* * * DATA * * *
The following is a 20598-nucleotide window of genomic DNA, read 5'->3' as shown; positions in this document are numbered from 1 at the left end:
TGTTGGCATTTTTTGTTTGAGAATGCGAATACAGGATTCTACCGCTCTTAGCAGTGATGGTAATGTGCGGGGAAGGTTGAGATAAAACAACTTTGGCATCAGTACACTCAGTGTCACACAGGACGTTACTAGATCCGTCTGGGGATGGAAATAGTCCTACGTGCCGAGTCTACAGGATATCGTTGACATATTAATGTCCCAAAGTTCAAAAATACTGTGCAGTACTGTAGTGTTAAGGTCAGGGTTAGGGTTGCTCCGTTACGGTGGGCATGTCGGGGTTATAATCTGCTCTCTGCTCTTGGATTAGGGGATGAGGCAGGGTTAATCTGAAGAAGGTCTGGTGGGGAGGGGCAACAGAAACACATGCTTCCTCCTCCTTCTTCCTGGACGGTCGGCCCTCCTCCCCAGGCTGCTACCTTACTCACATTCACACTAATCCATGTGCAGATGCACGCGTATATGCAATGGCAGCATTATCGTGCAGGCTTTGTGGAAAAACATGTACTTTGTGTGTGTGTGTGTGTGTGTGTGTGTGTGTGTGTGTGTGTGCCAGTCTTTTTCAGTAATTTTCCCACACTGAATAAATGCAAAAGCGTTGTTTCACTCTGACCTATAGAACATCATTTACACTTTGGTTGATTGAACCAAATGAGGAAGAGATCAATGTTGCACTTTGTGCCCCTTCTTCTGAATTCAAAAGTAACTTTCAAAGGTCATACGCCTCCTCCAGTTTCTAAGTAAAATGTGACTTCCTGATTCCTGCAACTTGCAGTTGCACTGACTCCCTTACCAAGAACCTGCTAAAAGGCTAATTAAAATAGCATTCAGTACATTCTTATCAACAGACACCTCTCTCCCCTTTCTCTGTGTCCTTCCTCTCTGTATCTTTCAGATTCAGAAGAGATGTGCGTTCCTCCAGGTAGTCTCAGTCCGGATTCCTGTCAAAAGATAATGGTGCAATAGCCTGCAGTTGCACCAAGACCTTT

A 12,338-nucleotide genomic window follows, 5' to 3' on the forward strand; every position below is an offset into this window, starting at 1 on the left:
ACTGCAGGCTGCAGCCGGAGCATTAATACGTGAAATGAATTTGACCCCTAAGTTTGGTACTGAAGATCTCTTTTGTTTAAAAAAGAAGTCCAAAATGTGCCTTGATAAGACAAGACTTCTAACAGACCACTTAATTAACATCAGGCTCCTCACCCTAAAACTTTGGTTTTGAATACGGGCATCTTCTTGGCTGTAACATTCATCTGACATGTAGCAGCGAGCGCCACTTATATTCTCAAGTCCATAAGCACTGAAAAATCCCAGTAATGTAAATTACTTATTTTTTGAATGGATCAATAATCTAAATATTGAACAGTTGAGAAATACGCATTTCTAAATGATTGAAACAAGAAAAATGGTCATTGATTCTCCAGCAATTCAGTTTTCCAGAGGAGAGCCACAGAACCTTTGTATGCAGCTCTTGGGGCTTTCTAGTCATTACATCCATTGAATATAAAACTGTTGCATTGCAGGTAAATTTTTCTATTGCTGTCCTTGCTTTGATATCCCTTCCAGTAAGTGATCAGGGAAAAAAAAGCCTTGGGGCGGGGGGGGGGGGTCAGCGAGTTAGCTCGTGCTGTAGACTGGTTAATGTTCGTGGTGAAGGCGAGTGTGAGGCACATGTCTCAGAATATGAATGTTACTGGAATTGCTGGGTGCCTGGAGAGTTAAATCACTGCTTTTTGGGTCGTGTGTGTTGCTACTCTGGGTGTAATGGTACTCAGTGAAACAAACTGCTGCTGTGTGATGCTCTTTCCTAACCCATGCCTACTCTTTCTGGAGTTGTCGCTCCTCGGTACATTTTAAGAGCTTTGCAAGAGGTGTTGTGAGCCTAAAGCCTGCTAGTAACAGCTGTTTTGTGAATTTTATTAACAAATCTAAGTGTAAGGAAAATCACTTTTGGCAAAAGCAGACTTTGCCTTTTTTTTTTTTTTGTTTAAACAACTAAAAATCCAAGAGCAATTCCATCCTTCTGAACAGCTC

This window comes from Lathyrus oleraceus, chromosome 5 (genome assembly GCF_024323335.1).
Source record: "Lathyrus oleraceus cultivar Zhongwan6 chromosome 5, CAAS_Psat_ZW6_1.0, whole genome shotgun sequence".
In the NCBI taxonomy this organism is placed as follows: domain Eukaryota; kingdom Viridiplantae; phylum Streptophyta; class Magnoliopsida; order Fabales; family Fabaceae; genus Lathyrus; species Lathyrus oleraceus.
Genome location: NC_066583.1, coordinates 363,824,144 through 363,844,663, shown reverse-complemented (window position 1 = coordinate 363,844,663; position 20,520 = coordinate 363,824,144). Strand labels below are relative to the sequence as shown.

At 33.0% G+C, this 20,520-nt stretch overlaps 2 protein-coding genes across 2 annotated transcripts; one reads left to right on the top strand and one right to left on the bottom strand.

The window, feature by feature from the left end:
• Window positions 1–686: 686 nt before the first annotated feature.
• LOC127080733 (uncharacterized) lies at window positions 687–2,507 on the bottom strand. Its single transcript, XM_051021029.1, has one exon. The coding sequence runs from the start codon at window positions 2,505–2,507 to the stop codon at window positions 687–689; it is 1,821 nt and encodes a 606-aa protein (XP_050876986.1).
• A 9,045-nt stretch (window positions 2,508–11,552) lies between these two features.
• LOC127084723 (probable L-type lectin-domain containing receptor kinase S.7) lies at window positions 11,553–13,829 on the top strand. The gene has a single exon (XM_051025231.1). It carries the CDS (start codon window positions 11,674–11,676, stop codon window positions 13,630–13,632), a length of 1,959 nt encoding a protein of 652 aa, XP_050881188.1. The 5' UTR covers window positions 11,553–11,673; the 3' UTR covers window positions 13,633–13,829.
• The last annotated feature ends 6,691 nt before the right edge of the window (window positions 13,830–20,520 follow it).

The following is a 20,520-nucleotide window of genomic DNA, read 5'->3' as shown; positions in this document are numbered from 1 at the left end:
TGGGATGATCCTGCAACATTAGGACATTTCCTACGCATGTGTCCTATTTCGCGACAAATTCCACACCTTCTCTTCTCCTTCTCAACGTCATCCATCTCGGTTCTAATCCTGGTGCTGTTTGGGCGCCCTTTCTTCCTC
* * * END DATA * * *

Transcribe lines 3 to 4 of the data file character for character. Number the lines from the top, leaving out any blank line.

A 12,338-nucleotide genomic window follows, 5' to 3' on the forward strand; every position below is an offset into this window, starting at 1 on the left:
ACTGCAGGCTGCAGCCGGAGCATTAATACGTGAAATGAATTTGACCCCTAAGTTTGGTACTGAAGATCTCTTTTGTTTAAAAAAGAAGTCCAAAATGTGCCTTGATAAGACAAGACTTCTAACAGACCACTTAATTAACATCAGGCTCCTCACCCTAAAACTTTGGTTTTGAATACGGGCATCTTCTTGGCTGTAACATTCATCTGACATGTAGCAGCGAGCGCCACTTATATTCTCAAGTCCATAAGCACTGAAAAATCCCAGTAATGTAAATTACTTATTTTTTGAATGGATCAATAATCTAAATATTGAACAGTTGAGAAATACGCATTTCTAAATGATTGAAACAAGAAAAATGGTCATTGATTCTCCAGCAATTCAGTTTTCCAGAGGAGAGCCACAGAACCTTTGTATGCAGCTCTTGGGGCTTTCTAGTCATTACATCCATTGAATATAAAACTGTTGCATTGCAGGTAAATTTTTCTATTGCTGTCCTTGCTTTGATATCCCTTCCAGTAAGTGATCAGGGAAAAAAAAGCCTTGGGGCGGGGGGGGGGGGTCAGCGAGTTAGCTCGTGCTGTAGACTGGTTAATGTTCGTGGTGAAGGCGAGTGTGAGGCACATGTCTCAGAATATGAATGTTACTGGAATTGCTGGGTGCCTGGAGAGTTAAATCACTGCTTTTTGGGTCGTGTGTGTTGCTACTCTGGGTGTAATGGTACTCAGTGAAACAAACTGCTGCTGTGTGATGCTCTTTCCTAACCCATGCCTACTCTTTCTGGAGTTGTCGCTCCTCGGTACATTTTAAGAGCTTTGCAAGAGGTGTTGTGAGCCTAAAGCCTGCTAGTAACAGCTGTTTTGTGAATTTTATTAACAAATCTAAGTGTAAGGAAAATCACTTTTGGCAAAAGCAGACTTTGCCTTTTTTTTTTTTTTGTTTAAACAACTAAAAATCCAAGAGCAATTCCATCCTTCTGAACAGCTC